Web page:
Source: CBS housing studies 2009-2018 and own calculations.
Explanatory notes: The figure shows the proportion of households living in owner-occupied dwellings, social housing (monthly rent below the privatisation threshold) and non-subsidised rented homes (monthly rent above the privatisation threshold). Both types of rented housing can be offered by corporations as well as market operators.
Benefits of a larger non-subsidised rented sector
A larger non-subsidised rented sector would have several advantages for Dutch households, as well as for the economy. Young households, for example – which tend to have more job switches and changes in household composition – benefit from the flexibility offered by the rental market. It should also be noted that new entrants to the housing market, who do not have enough savings yet to buy a home, are dependent on mid-range rented housing. In addition, these new entrants are more likely to have temporary or flexible employment contracts, which makes it more difficult to get a mortgage. A larger non-subsidised rented sector also promotes mobility in the housing market. For instance, households in the social housing sector which have increased their earnings since moving into their home often have few attractive housing alternatives. This also applies to senior citizens in owner-occupied dwellings who want to capitalise on their excess value. Moreover, a well-functioning rental market makes it easier for tenants to move – for a new job, for example. This would lead to a better match between supply and demand in the labour market.
Policy still focusing on home ownership
Despite the benefits of renting, the Dutch government’s policy has focused strongly on promoting home ownership over the past decades. Several instruments have been used for this purpose, such as tax advantages for buyers, public guarantees for mortgages and – in the past – subsidies for new-build houses. This policy is based on the assumption that home ownership has benefits for society compared with renting. However, several international studies have shown very little evidence for these perceived benefits – for example that owner-occupiers take better care of their homes. At the same time, the current tax advantages do provide Dutch households with an incentive to invest large amounts of borrowed funds into one specific asset: a home. This leads to long balance sheets and poorly diversified assets, exposing households to relatively high financial risk. Moreover, a higher national mortgage debt amplifies house price volatility, as well as the volatility of the economy as a whole. As such, a larger rented sector would also contribute to the financial resilience of households and to dampening house prices and economic fluctuations.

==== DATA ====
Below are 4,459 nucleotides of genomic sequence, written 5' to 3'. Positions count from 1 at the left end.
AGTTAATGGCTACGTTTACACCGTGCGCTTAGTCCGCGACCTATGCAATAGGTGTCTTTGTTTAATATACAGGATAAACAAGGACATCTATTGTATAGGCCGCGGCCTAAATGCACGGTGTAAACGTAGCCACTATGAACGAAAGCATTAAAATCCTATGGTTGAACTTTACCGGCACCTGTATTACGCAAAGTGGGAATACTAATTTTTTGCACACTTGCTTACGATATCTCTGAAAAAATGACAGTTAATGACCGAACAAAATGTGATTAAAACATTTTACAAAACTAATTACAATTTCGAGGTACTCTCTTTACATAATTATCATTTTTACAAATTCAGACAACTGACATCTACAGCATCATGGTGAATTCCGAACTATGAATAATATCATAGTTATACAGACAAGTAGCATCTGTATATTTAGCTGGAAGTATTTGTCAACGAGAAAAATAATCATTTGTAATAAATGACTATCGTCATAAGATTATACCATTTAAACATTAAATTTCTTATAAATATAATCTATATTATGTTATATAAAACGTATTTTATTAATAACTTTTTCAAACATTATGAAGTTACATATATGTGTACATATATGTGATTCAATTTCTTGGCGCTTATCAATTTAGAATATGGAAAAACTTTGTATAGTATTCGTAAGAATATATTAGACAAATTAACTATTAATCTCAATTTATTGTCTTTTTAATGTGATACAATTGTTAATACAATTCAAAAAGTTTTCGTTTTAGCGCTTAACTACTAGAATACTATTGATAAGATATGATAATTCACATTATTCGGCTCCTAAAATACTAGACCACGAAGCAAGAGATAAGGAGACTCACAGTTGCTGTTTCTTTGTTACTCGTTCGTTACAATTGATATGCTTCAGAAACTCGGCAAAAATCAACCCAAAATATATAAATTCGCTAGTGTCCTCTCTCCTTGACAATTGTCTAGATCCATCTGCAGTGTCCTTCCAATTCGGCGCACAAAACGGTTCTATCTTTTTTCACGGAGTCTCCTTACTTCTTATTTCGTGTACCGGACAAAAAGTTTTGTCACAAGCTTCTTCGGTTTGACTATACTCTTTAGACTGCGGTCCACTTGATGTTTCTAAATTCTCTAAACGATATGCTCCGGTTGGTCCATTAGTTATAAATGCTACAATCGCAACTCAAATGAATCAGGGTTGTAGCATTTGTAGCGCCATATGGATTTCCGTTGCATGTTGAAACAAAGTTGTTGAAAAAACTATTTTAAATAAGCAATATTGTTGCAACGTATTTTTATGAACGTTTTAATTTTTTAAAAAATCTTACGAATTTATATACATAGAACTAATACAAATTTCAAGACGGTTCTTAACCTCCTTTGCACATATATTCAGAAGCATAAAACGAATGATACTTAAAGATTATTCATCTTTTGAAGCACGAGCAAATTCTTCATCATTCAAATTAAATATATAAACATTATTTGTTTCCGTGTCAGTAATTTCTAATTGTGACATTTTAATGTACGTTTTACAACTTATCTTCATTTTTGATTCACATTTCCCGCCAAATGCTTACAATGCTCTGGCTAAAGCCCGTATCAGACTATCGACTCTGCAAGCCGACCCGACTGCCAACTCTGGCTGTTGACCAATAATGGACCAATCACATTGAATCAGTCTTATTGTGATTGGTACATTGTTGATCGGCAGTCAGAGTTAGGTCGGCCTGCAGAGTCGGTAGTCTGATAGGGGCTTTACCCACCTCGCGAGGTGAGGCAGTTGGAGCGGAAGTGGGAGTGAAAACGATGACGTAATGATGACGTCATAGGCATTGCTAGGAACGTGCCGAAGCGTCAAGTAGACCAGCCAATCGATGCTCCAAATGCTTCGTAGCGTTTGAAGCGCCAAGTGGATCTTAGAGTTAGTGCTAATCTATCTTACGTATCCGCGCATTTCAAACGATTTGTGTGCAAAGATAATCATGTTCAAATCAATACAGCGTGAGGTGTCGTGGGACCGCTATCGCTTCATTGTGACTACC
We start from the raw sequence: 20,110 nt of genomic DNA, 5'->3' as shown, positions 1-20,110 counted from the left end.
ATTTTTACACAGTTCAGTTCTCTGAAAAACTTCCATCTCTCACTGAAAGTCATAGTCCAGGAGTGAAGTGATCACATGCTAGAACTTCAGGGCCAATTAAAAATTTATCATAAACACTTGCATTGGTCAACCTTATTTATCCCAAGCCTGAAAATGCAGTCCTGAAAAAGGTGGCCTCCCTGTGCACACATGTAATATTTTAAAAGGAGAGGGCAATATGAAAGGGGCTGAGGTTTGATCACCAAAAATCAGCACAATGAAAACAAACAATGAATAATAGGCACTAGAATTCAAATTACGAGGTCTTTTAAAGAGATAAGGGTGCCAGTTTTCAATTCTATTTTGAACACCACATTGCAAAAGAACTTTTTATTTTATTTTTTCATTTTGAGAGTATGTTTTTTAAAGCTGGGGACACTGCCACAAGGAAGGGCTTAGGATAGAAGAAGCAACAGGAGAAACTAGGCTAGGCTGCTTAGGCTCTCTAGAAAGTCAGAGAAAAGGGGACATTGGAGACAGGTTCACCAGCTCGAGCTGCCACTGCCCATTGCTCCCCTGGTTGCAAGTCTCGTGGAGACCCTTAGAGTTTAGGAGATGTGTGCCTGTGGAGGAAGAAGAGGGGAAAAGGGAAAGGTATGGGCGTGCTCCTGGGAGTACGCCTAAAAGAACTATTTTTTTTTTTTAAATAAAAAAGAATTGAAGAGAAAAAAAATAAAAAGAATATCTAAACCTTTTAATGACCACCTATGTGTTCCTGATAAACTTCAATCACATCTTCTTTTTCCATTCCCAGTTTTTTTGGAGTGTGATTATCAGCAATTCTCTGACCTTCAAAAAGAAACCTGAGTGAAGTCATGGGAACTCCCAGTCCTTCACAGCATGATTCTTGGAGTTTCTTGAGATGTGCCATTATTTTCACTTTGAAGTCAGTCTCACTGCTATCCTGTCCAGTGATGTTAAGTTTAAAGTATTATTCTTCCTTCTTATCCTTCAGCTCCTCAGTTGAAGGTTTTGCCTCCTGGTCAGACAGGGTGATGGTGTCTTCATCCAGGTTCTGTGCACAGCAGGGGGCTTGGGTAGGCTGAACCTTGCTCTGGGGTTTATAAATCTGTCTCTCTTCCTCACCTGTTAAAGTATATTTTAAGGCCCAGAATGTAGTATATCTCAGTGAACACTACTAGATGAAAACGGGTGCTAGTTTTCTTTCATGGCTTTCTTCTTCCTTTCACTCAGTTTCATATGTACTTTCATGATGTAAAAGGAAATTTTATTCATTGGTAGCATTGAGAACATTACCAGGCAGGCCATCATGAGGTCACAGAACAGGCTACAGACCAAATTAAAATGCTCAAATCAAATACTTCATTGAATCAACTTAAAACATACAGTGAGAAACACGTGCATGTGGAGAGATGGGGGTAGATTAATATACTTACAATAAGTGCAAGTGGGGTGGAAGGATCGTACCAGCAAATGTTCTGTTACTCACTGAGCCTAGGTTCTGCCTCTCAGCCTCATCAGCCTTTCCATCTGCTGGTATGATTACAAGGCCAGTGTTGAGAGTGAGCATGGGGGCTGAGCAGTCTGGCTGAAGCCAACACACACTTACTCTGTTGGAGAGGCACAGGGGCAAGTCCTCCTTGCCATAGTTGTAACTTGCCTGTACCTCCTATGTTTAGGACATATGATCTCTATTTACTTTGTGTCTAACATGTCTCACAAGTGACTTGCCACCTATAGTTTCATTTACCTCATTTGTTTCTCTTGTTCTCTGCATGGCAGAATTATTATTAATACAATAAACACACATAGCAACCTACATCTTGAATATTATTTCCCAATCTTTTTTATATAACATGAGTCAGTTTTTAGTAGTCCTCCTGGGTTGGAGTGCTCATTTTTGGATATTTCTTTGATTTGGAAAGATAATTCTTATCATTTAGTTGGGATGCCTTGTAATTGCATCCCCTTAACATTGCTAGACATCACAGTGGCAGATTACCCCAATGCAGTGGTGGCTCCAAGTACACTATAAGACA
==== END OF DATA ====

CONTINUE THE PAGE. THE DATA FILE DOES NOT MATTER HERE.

Same tax treatment of owner-occupiers and tenants
An important reason for the small size of the rental market is the fact that the non-subsidised rented sector is currently relatively unattractive to households. This is due to the fact that the non-subsidised rented sector is the only sector that is unsubsidised. Households with a combined income below the statutory limit have access to the social housing sector, where rents are below market levels. Owner-occupiers, on the other hand, are somewhat protected from high housing costs by the mortgage lending standards and also receive tax subsidies for their mortgage interest. In addition, they pay little tax on one of their largest assets: the value of their home (whereas tenants who accumulate assets unrelated to home ownership are taxed in Box 3). This stimulation of demand by the Dutch government contributes to high house prices. Although recent cabinets have taken initial steps towards reducing tax incentives, the estimated total value of the incentives which are still in place is more than EUR 11 billion. This amount is now collected by levying other taxes (on labour, for example). As a result, the non-subsidised rented sector has not been able to develop properly as an attractive housing alternative. As long as home ownership remains subsidised to the current extent, it will prove difficult to ensure a well-balanced supply of non-subsidised rented dwellings. To achieve this balance, it is important that home value and mortgage debt be gradually moved to Box 3 of the income tax return.
Building rental homes
The growth of the number of households, the increase in flexible and temporary contracts, and the time new entrants need before they have enough savings to buy and furnish their first home all contribute to a growing demand for rented housing. The supply of non-subsidised rented housing is increasing steadily, but the sector remains relatively small. By taking into account the growing demand for rented housing over the coming years in the construction of new homes, for example by explicitly incorporating rented dwellings in zoning plans, housing will become more accessible. One of the main challenges for the near future is to prevent a major slowdown of new construction as a result of the corona crisis.